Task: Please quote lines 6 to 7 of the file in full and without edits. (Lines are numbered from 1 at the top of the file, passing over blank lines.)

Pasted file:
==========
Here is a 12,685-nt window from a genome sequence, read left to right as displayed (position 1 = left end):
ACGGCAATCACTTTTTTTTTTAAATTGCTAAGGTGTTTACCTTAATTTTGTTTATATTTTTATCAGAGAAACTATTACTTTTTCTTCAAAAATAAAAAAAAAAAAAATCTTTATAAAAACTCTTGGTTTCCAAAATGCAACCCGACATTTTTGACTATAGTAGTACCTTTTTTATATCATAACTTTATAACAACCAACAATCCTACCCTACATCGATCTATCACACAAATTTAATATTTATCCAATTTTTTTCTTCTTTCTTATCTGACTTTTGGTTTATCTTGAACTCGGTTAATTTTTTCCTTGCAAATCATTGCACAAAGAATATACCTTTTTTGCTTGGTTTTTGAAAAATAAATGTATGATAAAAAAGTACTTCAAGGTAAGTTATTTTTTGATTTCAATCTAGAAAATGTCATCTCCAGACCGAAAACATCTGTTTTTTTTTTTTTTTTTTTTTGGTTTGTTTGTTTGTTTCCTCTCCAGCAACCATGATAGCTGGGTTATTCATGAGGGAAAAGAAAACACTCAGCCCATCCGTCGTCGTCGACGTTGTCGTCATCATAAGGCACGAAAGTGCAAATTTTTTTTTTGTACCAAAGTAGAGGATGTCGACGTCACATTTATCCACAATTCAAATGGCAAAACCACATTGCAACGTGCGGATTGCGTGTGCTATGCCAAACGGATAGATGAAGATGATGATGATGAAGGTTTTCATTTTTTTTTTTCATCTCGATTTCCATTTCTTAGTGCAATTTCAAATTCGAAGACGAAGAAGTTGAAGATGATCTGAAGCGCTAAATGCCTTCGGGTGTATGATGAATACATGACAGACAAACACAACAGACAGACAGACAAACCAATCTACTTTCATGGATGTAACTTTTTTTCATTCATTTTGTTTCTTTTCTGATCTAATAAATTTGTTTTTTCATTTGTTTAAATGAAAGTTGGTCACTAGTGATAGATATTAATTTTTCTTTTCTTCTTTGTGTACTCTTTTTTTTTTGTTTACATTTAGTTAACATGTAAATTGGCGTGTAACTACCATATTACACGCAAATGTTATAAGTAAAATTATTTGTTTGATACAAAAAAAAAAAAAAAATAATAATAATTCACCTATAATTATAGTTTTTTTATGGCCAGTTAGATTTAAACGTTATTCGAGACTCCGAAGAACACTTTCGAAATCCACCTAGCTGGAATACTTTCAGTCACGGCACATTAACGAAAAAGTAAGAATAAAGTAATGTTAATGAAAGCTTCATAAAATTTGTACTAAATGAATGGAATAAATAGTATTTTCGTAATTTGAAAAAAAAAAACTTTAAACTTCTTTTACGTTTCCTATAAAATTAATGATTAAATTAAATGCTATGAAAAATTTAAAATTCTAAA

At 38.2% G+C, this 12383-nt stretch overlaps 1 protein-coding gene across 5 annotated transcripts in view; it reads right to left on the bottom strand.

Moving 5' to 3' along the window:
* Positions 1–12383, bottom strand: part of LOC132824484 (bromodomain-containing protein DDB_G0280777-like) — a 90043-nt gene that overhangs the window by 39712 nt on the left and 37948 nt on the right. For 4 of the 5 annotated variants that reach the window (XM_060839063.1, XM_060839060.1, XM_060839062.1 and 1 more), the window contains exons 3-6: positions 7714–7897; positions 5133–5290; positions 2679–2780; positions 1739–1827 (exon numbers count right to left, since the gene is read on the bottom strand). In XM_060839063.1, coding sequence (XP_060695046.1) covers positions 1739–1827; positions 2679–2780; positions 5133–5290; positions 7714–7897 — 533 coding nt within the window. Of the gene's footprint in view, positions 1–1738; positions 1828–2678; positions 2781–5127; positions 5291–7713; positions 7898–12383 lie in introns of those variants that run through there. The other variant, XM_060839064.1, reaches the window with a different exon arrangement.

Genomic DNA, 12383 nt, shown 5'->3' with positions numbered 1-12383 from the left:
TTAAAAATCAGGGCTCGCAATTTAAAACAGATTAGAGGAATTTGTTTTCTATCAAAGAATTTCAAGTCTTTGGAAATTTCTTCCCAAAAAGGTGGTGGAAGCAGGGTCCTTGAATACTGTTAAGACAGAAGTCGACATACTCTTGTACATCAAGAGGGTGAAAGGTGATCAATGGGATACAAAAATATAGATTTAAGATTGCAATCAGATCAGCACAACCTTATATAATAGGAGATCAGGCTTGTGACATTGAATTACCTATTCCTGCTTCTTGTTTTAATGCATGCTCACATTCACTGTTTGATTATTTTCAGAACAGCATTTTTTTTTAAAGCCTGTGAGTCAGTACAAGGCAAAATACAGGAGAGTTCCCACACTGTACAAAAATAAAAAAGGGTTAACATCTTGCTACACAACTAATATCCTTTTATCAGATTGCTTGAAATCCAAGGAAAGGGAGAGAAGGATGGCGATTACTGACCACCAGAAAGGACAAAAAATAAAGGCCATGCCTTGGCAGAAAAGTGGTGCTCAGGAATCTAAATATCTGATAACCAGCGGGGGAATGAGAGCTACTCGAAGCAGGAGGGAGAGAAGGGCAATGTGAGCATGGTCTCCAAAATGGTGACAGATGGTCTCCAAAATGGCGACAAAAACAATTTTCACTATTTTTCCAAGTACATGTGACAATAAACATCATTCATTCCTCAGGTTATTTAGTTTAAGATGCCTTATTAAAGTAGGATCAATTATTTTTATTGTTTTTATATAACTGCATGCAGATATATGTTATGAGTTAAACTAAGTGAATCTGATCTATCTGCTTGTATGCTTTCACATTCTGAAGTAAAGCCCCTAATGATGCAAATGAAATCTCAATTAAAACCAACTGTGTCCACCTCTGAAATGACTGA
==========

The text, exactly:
Genomic DNA, 12383 nt, shown 5'->3' with positions numbered 1-12383 from the left:
TTAAAAATCAGGGCTCGCAATTTAAAACAGATTAGAGGAATTTGTTTTCTATCAAAGAATTTCAAGTCTTTGGAAATTTCTTCCCAAAAAGGTGGTGGAAGCAGGGTCCTTGAATACTGTTAAGACAGAAGTCGACATACTCTTGTACATCAAGAGGGTGAAAGGTGATCAATGGGATACAAAAATATAGATTTAAGATTGCAATCAGATCAGCACAACCTTATATAATAGGAGATCAGGCTTGTGACATTGAATTACCTATTCCTGCTTCTTGTTTTAATGCATGCTCACATTCACTGTTTGATTATTTTCAGAACAGCATTTTTTTTTAAAGCCTGTGAGTCAGTACAAGGCAAAATACAGGAGAGTTCCCACACTGTACAAAAATAAAAAAGGGTTAACATCTTGCTACACAACTAATATCCTTTTATCAGATTGCTTGAAATCCAAGGAAAGGGAGAGAAGGATGGCGATTACTGACCACCAGAAAGGACAAAAAATAAAGGCCATGCCTTGGCAGAAAAGTGGTGCTCAGGAATCTAAATATCTGATAACCAGCGGGGGAATGAGAGCTACTCGAAGCAGGAGGGAGAGAAGGGCAATGTGAGCATGGTCTCCAAAATGGTGACAGATGGTCTCCAAAATGGCGACAAAAACAATTTTCACTATTTTTCCAAGTACATGTGACAATAAACATCATTCATTCCTCAGGTTATTTAGTTTAAGATGCCTTATTAAAGTAGGATCAATTATTTTTATTGTTTTTATATAACTGCATGCAGATATATGTTATGAGTTAAACTAAGTGAATCTGATCTATCTGCTTGTATGCTTTCACATTCTGAAGTAAAGCCCCTAATGATGCAAATGAAATCTCAATTAAAACCAACTGTGTCCACCTCTGAAATGACTGA